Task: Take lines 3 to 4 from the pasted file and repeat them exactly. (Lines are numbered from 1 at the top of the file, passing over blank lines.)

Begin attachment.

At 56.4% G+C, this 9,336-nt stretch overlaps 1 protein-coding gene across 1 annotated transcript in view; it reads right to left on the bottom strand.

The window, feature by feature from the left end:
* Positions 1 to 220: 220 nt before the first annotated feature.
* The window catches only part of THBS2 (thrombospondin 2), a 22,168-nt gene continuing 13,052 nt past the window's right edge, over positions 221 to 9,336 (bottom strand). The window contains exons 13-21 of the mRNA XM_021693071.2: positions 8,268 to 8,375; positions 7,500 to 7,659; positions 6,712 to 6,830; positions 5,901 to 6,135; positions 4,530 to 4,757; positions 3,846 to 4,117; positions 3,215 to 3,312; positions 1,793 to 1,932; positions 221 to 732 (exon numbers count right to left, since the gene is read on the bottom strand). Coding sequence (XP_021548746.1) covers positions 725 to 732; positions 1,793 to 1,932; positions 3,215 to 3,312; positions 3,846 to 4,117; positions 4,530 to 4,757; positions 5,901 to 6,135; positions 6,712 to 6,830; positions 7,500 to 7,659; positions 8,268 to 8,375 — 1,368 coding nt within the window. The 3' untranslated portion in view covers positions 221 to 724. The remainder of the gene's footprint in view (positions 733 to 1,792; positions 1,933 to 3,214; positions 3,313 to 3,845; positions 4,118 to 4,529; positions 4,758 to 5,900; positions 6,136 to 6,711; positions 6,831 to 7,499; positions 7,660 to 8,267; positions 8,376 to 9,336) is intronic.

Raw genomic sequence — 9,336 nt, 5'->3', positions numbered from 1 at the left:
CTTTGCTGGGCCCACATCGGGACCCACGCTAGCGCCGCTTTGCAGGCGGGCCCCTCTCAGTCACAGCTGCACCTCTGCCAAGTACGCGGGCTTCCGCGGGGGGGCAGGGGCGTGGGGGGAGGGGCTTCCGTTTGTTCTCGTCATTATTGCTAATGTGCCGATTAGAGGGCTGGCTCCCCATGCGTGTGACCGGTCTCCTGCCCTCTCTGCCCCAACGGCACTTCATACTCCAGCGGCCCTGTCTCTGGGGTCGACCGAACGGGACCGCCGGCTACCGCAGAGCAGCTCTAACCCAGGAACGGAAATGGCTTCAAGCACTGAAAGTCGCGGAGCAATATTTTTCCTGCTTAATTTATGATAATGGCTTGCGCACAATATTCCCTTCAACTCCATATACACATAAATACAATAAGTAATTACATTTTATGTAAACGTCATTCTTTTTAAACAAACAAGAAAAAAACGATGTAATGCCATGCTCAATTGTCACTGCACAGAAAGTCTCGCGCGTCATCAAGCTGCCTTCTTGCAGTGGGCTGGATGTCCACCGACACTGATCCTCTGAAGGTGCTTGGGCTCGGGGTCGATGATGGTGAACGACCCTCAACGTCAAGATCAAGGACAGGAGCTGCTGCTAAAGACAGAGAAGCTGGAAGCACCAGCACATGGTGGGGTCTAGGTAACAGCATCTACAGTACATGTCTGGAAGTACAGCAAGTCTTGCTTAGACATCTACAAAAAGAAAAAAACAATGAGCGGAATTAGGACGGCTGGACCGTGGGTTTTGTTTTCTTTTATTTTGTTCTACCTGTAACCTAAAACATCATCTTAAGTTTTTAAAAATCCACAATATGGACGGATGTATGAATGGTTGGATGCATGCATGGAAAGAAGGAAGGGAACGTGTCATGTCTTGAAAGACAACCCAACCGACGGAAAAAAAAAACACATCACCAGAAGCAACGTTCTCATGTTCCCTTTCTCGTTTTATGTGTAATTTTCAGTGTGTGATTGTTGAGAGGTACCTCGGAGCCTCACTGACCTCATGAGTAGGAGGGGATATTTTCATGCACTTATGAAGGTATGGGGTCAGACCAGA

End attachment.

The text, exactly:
* Positions 1 to 220: 220 nt before the first annotated feature.
* The window catches only part of THBS2 (thrombospondin 2), a 22,168-nt gene continuing 13,052 nt past the window's right edge, over positions 221 to 9,336 (bottom strand). The window contains exons 13-21 of the mRNA XM_021693071.2: positions 8,268 to 8,375; positions 7,500 to 7,659; positions 6,712 to 6,830; positions 5,901 to 6,135; positions 4,530 to 4,757; positions 3,846 to 4,117; positions 3,215 to 3,312; positions 1,793 to 1,932; positions 221 to 732 (exon numbers count right to left, since the gene is read on the bottom strand). Coding sequence (XP_021548746.1) covers positions 725 to 732; positions 1,793 to 1,932; positions 3,215 to 3,312; positions 3,846 to 4,117; positions 4,530 to 4,757; positions 5,901 to 6,135; positions 6,712 to 6,830; positions 7,500 to 7,659; positions 8,268 to 8,375 — 1,368 coding nt within the window. The 3' untranslated portion in view covers positions 221 to 724. The remainder of the gene's footprint in view (positions 733 to 1,792; positions 1,933 to 3,214; positions 3,313 to 3,845; positions 4,118 to 4,529; positions 4,758 to 5,900; positions 6,136 to 6,711; positions 6,831 to 7,499; positions 7,660 to 8,267; positions 8,376 to 9,336) is intronic.